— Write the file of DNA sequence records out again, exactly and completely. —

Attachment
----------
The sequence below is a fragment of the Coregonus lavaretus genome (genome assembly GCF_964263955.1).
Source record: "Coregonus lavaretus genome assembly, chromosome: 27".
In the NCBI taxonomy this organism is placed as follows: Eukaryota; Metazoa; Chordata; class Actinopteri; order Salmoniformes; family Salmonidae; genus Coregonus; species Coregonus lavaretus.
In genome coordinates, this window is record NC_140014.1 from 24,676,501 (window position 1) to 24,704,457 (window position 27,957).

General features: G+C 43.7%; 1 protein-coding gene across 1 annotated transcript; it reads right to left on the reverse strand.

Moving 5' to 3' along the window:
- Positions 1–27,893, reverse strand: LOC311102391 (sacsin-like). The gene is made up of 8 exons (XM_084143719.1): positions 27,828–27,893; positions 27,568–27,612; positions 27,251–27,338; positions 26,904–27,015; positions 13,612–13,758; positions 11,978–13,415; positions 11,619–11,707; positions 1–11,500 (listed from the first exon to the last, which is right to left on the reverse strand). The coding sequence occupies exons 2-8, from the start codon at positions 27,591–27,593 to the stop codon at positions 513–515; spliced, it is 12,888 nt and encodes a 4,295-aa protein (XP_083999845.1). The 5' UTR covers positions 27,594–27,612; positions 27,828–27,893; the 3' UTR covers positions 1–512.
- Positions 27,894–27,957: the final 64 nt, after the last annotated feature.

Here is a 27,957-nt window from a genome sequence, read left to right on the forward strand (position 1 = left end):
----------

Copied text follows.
The sequence below is a fragment of the Coregonus lavaretus genome (genome assembly GCF_964263955.1).
Source record: "Coregonus lavaretus genome assembly, chromosome: 27".
In the NCBI taxonomy this organism is placed as follows: Eukaryota; Metazoa; Chordata; class Actinopteri; order Salmoniformes; family Salmonidae; genus Coregonus; species Coregonus lavaretus.
In genome coordinates, this window is record NC_140014.1 from 24,676,501 (window position 1) to 24,704,457 (window position 27,957).

General features: G+C 43.7%; 1 protein-coding gene across 1 annotated transcript; it reads right to left on the reverse strand.

Moving 5' to 3' along the window:
- Positions 1–27,893, reverse strand: LOC311102391 (sacsin-like). The gene is made up of 8 exons (XM_084143719.1): positions 27,828–27,893; positions 27,568–27,612; positions 27,251–27,338; positions 26,904–27,015; positions 13,612–13,758; positions 11,978–13,415; positions 11,619–11,707; positions 1–11,500 (listed from the first exon to the last, which is right to left on the reverse strand). The coding sequence occupies exons 2-8, from the start codon at positions 27,591–27,593 to the stop codon at positions 513–515; spliced, it is 12,888 nt and encodes a 4,295-aa protein (XP_083999845.1). The 5' UTR covers positions 27,594–27,612; positions 27,828–27,893; the 3' UTR covers positions 1–512.
- Positions 27,894–27,957: the final 64 nt, after the last annotated feature.

Here is a 27,957-nt window from a genome sequence, read left to right on the forward strand (position 1 = left end):